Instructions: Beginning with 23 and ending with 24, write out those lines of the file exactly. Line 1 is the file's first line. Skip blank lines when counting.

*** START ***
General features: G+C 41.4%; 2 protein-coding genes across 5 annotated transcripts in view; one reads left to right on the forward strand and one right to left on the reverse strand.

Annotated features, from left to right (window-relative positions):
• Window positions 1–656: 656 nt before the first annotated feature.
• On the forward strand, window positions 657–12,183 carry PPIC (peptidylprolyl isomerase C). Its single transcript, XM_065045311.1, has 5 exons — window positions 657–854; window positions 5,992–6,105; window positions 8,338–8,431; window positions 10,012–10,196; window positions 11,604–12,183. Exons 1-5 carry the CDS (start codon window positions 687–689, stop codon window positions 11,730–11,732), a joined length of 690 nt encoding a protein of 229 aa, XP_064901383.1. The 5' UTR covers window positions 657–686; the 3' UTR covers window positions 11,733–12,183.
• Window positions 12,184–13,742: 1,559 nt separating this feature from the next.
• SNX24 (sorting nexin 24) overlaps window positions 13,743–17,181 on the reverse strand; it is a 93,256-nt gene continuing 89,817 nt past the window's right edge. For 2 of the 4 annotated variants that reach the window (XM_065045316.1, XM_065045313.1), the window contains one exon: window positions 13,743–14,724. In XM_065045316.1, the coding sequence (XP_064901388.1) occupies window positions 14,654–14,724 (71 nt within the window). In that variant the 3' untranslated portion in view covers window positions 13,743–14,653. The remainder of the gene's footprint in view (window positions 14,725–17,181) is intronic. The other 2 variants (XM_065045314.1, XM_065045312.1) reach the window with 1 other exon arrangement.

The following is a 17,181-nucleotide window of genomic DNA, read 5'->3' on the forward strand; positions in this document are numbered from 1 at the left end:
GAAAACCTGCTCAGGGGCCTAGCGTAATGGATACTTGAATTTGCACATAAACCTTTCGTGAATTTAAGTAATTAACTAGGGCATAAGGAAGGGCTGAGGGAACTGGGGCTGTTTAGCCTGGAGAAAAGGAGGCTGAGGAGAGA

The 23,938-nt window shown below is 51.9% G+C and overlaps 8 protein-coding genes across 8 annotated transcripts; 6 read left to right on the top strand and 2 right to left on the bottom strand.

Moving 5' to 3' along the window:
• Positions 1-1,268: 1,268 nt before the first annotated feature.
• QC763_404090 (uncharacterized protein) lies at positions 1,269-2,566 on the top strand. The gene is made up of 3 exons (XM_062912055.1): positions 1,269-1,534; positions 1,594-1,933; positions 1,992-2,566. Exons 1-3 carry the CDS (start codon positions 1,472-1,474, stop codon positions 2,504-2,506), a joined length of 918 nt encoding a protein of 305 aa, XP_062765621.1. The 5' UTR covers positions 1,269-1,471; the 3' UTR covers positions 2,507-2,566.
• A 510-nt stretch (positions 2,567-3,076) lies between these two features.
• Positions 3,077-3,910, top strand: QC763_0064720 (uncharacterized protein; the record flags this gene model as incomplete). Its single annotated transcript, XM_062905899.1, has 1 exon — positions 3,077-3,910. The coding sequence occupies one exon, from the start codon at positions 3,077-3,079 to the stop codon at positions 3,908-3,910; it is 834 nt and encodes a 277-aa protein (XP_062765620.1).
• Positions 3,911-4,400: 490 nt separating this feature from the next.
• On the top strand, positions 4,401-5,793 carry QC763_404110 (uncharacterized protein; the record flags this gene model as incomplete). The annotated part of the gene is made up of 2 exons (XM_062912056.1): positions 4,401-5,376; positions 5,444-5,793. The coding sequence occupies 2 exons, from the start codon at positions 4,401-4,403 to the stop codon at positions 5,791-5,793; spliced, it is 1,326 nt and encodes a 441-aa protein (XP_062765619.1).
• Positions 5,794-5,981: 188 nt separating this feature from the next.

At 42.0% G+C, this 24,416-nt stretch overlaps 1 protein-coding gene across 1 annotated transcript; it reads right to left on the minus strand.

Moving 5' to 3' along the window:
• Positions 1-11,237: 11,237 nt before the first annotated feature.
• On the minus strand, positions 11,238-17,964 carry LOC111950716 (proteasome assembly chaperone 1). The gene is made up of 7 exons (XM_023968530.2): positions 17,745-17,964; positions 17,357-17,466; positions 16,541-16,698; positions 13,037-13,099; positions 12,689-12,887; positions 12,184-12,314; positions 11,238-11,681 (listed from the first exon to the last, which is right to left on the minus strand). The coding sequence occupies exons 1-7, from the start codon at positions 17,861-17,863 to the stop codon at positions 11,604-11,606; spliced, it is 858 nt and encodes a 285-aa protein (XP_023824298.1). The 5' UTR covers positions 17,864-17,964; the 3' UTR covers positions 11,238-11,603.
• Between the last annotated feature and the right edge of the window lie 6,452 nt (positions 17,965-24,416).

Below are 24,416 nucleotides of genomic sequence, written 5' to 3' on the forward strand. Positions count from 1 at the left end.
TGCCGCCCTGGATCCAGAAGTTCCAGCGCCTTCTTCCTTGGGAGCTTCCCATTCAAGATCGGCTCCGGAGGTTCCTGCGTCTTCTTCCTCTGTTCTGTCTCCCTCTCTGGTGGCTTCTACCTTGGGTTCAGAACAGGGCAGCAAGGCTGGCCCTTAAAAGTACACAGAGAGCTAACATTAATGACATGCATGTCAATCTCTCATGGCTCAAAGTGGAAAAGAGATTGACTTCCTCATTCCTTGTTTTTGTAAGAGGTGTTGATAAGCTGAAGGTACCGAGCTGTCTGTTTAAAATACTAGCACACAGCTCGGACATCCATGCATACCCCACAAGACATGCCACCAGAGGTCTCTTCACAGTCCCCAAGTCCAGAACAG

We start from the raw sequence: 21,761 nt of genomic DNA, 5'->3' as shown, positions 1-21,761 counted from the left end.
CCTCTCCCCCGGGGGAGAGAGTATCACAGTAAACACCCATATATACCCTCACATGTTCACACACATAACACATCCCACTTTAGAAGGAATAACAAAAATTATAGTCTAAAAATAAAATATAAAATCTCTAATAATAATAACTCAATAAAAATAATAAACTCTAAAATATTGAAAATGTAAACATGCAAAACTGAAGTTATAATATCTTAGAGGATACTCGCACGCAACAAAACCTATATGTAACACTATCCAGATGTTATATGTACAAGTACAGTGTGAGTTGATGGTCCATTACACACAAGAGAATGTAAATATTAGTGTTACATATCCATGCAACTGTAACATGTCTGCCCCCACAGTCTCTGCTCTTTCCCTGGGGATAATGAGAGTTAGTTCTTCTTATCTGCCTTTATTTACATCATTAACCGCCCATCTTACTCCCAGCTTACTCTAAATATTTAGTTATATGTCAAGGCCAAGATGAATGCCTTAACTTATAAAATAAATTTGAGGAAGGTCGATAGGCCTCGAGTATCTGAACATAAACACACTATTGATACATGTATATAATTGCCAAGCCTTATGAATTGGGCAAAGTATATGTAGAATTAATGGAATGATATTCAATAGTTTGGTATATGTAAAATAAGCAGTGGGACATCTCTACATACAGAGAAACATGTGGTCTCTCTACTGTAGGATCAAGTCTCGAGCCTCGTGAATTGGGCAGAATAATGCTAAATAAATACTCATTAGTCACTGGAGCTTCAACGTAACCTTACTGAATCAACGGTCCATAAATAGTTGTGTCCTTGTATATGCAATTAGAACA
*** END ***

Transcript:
Below are 24,416 nucleotides of genomic sequence, written 5' to 3' on the forward strand. Positions count from 1 at the left end.
TGCCGCCCTGGATCCAGAAGTTCCAGCGCCTTCTTCCTTGGGAGCTTCCCATTCAAGATCGGCTCCGGAGGTTCCTGCGTCTTCTTCCTCTGTTCTGTCTCCCTCTCTGGTGGCTTCTACCTTGGGTTCAGAACAGGGCAGCAAGGCTGGCCCTTAAAAGTACACAGAGAGCTAACATTAATGACATGCATGTCAATCTCTCATGGCTCAAAGTGGAAAAGAGATTGACTTCCTCATTCCTTGTTTTTGTAAGAGGTGTTGATAAGCTGAAGGTACCGAGCTGTCTGTTTAAAATACTAGCACACAGCTCGGACATCCATGCATACCCCACAAGACATGCCACCAGAGGTCTCTTCACAGTCCCCAAGTCCAGAACAG